Dr. Miron Kaufman published a book chapter: Tipping Points in the Dynamics of Peace and War, S. Kaufman and M. Kaufman, chapter in Entrer en négociation, ed. A. Colson, Larcier, (2011).

Dr. James A. Lock published several articles: J.A. Lock and P. Laven, "Mie scattering in the time domain. Part 1.  The role of surface waves," J. Opt. Soc. Am. 28, 1086-1095 (June 2011); J.A. Lock and P. Laven, "Mie scattering in the time domain. Part 2.  The role of diffraction," J. Opt. Soc. Am. 28, 1096-1106 (June 2011); D.K. Lynch, D.S.P. Dearborn, and J.A. Lock, "Glitter and glints on water," Appl. Opt. 50, F39-F49 (Oct. 2011); A. Demir, E. Yuce, A. Serpenguzel, and J.A. Lock, "Geometrically enhanced morphology-dependent resonances of a dielectric sphere," Appl. Opt. (in press, Sep. 2011).

In Aug. 2011 the NASA-Glenn team of Paul Greenberg (team leader), David Fischer, and William Yanis, and James Lock (CSU) won an R&D 100 Award for the design, development, fabrication, and testing of the Multi-Parameter Aerosol Scattering Sensor.  The 2011 awards are given for the 100 most significant multidisciplinary inventions in the United States in 2010.

Dr. Kiril A. Streletzky has received 2011 Faculty Research Development award entitled: “Polysaccharide Microgels: Interaction with Small Proteins and their Uptake”. The award ($16,941.32, July 11-July 12) should help Streletzky’s group to obtain seed data for a major extramural research proposal on the same topic.

Physics Students

Two undergraduate students (physics majors): Krista Freeman and Prasenjit Bose presented their year-long research (advised by Drs. Streletzky, Fodor & Kaufman, respectively) at the National March Meeting of the American Physical Society held in Dallas, TX (Mar 21-25, 2011). Both students presented their research posters at this conference which is the largest physics conference in the US. Both students won several travel grants to attend this conference: from American Physical Society ($300), from CSU’s College of Science ($300) and from CSU’s Student Government Association. The research findings of the third physics student Kaitlin Vandemark has been presented at this conference by her advisor, Dr. Streletzky.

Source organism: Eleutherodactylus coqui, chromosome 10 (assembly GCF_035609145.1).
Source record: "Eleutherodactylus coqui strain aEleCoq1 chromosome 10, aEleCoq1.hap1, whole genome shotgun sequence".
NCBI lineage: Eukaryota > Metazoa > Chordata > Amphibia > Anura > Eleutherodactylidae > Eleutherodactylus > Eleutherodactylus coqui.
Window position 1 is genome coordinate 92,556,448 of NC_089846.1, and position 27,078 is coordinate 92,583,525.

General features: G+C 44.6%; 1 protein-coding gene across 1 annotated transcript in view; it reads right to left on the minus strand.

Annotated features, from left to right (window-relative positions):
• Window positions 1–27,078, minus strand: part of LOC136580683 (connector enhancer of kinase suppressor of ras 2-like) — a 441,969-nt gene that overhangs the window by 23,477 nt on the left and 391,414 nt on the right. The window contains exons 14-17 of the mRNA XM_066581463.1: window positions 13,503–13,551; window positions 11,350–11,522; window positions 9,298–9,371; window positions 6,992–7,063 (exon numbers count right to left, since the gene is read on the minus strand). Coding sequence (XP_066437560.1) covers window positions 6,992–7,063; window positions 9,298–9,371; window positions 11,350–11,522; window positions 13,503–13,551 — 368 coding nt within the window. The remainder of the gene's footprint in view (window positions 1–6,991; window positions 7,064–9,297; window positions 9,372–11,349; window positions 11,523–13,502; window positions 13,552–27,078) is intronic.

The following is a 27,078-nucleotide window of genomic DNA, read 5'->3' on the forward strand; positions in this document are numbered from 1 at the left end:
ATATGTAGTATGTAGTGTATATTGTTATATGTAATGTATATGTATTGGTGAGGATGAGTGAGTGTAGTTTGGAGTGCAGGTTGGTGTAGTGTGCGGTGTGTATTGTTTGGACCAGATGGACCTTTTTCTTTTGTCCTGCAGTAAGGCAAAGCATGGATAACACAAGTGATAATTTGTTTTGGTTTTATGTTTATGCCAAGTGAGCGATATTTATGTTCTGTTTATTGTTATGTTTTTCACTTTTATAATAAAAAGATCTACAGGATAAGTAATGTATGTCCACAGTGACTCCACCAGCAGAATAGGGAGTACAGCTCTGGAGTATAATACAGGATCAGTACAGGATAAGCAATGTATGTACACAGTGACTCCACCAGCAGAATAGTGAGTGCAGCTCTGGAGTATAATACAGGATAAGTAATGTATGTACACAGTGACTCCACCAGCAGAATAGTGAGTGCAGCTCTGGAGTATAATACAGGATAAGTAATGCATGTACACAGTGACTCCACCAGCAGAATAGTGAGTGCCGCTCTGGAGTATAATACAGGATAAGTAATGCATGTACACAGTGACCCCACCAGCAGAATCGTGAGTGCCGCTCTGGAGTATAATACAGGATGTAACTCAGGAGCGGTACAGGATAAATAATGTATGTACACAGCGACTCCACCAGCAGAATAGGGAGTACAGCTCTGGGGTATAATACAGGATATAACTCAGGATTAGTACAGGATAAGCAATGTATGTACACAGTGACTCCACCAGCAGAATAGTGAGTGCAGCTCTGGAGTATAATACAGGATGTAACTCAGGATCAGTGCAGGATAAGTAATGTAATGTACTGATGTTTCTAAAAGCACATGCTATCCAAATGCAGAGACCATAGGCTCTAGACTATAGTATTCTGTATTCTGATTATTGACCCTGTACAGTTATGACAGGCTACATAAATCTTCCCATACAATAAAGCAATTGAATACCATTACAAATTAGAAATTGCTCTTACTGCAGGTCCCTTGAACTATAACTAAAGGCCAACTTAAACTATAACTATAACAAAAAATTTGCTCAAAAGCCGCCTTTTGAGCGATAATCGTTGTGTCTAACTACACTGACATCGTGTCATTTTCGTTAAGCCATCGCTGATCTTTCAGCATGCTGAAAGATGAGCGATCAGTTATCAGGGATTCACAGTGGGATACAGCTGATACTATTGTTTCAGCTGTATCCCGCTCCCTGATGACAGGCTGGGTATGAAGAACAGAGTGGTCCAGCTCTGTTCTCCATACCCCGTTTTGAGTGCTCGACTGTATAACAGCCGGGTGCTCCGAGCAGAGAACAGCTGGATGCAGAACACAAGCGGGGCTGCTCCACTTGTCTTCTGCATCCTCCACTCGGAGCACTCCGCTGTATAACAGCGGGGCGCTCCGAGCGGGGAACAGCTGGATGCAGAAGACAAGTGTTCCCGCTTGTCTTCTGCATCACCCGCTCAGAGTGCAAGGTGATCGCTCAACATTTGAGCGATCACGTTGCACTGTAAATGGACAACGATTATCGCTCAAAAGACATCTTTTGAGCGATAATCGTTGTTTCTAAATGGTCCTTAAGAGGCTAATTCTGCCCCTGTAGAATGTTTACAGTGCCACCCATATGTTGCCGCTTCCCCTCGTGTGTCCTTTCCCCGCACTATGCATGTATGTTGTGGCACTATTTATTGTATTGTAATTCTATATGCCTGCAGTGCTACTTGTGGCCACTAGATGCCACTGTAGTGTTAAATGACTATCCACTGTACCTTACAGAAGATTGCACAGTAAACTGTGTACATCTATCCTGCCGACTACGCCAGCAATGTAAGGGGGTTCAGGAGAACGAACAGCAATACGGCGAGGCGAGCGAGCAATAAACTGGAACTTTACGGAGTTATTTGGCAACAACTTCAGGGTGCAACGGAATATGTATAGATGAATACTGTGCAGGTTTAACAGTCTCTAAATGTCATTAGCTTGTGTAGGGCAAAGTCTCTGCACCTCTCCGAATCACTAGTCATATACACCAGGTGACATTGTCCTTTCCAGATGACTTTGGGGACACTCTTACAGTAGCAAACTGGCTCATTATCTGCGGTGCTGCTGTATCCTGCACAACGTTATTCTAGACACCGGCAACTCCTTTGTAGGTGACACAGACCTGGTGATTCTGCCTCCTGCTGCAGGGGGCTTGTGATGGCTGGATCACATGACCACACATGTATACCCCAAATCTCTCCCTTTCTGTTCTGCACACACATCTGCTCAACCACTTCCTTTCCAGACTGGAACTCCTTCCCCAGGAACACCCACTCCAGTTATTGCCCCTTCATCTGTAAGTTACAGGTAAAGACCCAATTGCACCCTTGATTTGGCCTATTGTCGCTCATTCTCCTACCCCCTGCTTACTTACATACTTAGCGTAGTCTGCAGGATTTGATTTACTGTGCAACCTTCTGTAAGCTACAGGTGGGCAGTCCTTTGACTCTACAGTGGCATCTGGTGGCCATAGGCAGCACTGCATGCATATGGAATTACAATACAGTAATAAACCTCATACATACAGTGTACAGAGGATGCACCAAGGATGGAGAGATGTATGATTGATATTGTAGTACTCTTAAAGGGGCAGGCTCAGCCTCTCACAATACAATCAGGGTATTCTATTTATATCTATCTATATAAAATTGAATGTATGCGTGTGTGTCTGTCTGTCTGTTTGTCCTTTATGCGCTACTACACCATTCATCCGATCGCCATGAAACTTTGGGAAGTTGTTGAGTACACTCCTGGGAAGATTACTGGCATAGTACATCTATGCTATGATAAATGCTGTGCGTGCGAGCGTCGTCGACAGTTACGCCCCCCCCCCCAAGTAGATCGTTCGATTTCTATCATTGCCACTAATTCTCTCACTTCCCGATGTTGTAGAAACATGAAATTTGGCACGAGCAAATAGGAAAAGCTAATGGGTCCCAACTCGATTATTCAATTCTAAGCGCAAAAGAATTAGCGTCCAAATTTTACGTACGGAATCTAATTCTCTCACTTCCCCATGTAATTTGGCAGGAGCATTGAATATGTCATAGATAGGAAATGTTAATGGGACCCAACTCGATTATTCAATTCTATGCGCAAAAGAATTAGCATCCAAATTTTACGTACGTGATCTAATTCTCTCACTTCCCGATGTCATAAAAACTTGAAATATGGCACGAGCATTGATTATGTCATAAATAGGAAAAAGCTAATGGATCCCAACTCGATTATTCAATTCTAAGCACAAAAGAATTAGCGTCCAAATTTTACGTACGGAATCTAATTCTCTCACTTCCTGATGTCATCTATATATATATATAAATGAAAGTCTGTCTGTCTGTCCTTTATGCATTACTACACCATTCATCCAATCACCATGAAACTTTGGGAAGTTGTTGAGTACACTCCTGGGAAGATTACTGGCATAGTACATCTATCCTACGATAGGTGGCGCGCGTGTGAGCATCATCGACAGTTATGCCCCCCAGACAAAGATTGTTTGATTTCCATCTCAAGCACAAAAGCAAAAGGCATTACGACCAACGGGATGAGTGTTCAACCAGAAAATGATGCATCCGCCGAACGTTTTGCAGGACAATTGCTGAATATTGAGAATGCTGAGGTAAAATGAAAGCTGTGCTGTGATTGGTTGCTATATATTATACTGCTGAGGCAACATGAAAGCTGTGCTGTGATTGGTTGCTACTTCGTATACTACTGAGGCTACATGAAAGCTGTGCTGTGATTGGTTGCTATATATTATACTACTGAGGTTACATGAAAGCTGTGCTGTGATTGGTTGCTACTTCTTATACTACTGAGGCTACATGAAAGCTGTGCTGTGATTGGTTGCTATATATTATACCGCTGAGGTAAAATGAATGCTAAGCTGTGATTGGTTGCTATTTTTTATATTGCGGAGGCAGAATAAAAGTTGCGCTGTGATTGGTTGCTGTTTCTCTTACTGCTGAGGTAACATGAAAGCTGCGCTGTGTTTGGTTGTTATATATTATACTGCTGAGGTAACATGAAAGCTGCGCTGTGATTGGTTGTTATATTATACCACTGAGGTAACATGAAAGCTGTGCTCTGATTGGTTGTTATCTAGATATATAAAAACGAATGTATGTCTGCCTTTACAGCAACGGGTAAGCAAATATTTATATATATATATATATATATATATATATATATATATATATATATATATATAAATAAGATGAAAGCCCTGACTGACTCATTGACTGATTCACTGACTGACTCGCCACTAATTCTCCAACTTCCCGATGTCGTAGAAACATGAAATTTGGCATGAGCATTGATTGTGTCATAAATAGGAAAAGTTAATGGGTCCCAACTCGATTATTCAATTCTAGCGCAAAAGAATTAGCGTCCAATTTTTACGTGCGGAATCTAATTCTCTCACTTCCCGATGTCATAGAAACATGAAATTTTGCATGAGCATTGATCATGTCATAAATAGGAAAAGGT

Nine undergraduate students (J.Adkins, P.Bose, J.D'Alessandro, J.Glaser, K.Freeman,  J.Orzel, A.Sandu, S.Sheridan, K.Vandemark) participated in undergraduate summer research at the Physics Department during summer 2011. In addition to working in the labs of their research mentors they attended biweekly research meeting where they presented their projects to each other and faculty members. All students will present their findings at the 5th annual Undergraduate Research Symposium, to be held at CSU on Sep 8, 2011. Summer student research has been sponsored by CSU’s Engaged Learning Undergraduate Research Program and research grants of physics faculty.

CSU’s chapter of Society of Physics Students (SPS) has received the Marsh White Award from the American Institute of Physics to support their outreach effort at the Campus International School (CIS) in Cleveland. SPS organized monthly after-school activities at CIS that were fun and promoted learning physics. The report of these activities for the Spring 2011 can be found at the National site of Society of Physics Students:

CSU’s chapter of SPS is going to continue these outreach activities in the Fall '11 semester. Credit for this program goes to the SPS officers (many of them honors students): Krista Freeman, Michael Hardin, Kaitlin Vandemark, Chris Mentrek, Lindsay Stanceu, Jim Pitchford, Prasenjit Bose and to their faculty advisor Dr. Kiril Streletzky, Associate Professor of Physics.



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Faculty Presentations

Lisa P. Gaynier, Director of the CSU Diversity Management Master’s Degree Program in PSY, has been invited to serve as a panelist for a discussion of “culturally competent leadership at the international level” when the Academy of International Business convenes for its meeting in October.

Kathy McNamara, Professor and Department Chairperson, will address the Ohio School Psychologists Association on the topic of “contemporary ethical issues in School Psychology practice” during the OSPA Fall Conference in November.

Faculty Scholarship

Recently accepted manuscripts reporting research conducted by the PSY faculty include:
Laurene, K.R., Rakos, R.F., Tisak, M.S., Robichaud, A.L. & Horvath, M. (in press). Perception of free will: The perspective of incarcerated adolescent and adult offenders. The Review of Philosophy and Psychology.